In this post, I take a look at some league table data recently published by the Guardian. I also provide the R code for annotating the graphs for ggplot2.
It’s one of those fun aspects of teaching at a university that teaching itself isn’t the most important things on our minds. Students often complain that ‘staff are too busy with their research to care about teaching’. Is that true? Do those who’d rather run experiments and write papers care so little about students that they ditch the students and focus on their own needs instead?
There is a simple way to gain insight into whether this may be true. If academic staff care so much about research, and so little about what the students get up to, then logically, the universities that have the highest research output should also rank the lowest in how the students fare during their degrees. This is a simple correlation that I’ll now illustrate: higher scores for students should be correlated with lower scores for research output.
These data were obtained from the Guardians’ University Guide: Psychology (psychology is what I’m interested in as that’s what I teach/research) and their most recent research ratings. First, the graph (click for a larger version, it’s big!):
Running a correlation on this gives a correlation of 0.69, which is significant (p<.0001). I haven’t tried to fit a line to the graph because I think there is enough on there already! Not only does this correlation go in the opposite direction that would have been expected, it’s a pretty strong and significant correlation, too. Higher scores for research output were correlated with higher scores for the students and their outcomes.
It therefore looks like the claim that ’staff are too busy with their research to care about teaching’ isn’t necessarily true. Granted, this is a correlation rather than any attempt to get insights into the direct cause and effect going on here, but I think it’s still interesting to explore this. I intend to point students to this post next time they complain about something like this! I’ll leave it to the reader to think about why the correlation might be going in this direction.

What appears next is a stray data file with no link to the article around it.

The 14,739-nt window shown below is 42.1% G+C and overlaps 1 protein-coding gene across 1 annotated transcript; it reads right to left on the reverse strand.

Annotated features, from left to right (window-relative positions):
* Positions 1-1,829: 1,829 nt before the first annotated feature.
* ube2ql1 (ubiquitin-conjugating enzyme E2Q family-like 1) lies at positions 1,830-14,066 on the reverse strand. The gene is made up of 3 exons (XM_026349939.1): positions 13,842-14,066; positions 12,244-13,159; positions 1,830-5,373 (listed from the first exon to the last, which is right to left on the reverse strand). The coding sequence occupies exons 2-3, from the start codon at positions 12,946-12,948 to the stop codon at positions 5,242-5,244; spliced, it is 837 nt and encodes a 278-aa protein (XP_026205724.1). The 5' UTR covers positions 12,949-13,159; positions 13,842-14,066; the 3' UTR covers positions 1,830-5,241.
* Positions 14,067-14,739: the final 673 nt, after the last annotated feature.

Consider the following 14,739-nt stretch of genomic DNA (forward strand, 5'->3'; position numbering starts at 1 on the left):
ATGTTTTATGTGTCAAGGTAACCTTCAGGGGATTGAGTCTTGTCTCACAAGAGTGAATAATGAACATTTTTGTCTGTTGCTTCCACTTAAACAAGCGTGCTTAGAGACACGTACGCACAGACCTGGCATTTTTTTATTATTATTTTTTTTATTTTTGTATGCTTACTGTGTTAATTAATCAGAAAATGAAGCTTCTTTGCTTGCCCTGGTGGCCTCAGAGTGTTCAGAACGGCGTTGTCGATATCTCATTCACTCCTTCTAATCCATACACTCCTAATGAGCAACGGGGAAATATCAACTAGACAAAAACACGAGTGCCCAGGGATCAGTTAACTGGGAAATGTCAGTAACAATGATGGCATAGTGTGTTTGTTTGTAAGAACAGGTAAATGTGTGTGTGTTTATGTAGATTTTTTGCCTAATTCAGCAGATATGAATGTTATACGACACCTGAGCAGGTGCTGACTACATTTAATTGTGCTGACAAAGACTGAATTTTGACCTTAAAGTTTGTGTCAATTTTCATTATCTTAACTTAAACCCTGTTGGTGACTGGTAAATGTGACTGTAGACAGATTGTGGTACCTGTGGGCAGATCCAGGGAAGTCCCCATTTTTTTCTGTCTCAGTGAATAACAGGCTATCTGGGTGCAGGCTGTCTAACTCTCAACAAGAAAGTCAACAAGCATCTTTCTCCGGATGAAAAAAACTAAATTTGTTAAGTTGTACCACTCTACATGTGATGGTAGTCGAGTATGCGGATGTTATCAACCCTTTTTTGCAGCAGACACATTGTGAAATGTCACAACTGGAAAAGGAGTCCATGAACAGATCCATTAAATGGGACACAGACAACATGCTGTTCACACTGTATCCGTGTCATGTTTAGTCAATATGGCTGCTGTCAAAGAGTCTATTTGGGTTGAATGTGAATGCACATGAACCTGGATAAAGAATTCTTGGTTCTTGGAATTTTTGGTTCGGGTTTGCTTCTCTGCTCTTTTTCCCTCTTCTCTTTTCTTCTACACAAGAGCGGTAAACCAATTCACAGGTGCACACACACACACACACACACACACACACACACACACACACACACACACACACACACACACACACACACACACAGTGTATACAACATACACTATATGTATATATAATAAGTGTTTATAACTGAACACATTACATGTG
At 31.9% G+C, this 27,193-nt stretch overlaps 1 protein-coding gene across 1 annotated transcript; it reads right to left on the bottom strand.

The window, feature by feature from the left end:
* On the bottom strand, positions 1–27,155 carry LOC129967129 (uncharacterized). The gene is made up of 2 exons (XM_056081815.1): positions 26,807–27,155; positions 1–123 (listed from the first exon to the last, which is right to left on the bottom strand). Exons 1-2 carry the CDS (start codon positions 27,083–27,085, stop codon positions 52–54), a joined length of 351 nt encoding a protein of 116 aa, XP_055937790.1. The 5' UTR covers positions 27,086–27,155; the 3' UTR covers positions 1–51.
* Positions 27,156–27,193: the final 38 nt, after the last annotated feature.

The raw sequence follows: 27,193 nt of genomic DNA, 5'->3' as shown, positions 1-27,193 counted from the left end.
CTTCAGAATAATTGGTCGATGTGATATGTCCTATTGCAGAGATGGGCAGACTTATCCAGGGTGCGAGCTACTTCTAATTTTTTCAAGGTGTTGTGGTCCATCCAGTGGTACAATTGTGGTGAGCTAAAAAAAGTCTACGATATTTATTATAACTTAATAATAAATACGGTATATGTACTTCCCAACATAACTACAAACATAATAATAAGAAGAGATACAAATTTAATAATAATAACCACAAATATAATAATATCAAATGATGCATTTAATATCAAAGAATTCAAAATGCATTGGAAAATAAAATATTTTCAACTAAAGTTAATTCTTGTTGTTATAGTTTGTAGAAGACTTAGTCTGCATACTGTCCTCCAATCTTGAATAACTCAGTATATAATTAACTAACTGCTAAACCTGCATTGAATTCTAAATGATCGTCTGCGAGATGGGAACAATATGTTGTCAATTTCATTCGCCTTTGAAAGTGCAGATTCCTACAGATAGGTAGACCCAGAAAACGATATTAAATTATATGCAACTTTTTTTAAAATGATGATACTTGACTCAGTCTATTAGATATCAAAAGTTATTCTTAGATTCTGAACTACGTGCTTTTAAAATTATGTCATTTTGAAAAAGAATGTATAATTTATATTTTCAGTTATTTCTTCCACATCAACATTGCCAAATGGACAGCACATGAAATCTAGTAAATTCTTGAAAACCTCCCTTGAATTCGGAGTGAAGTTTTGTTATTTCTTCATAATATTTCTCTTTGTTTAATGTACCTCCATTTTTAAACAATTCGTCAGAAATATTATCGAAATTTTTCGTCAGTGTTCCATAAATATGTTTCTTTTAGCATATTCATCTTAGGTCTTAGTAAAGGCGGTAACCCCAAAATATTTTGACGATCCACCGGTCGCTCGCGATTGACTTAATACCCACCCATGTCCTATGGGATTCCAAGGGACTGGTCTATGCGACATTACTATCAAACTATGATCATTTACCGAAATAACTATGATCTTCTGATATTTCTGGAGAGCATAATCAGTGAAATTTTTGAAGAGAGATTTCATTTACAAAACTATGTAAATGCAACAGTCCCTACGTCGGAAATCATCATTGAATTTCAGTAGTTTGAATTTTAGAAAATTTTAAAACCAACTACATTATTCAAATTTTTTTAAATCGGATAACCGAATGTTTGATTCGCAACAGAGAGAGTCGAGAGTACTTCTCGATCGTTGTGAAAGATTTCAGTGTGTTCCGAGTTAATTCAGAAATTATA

Quick note: I don’t want to claim credit for thinking about doing these kind of analyses; I’ve heard this correlation that has been reported here discussed previously, but never actually seen it for real. That was part of the reason that I decided to take a look into it!
Quick note #2: there are other possible student metrics in the Guardian data that could be compared with research output. These may be worth exploring too, but I’ve focused here on the overall measure for students as that’s what is used to rank the league tables.
Here’s the R code for the graph and corelation:
unis<-ggplot(uni_data)+ aes(x=research, y=student_score,label=name)+ geom_text(size=3)+ scale_x_continuous("Research Score")+ scale_y_continuous("Student Score") cor.test(uni_data$research, uni_data$student_score) ggsave(unis, file="unis.png")
To draw the text onto the graph, it’s a simple case of calling geom_text which draws the university names specified in the name column. This is set using the label aesthetic (aes). It’s surprising how easy it is to get graphs of this type together; though I do think this graph is a bit messy, simply because of the large number of names involved, many of which are quite long.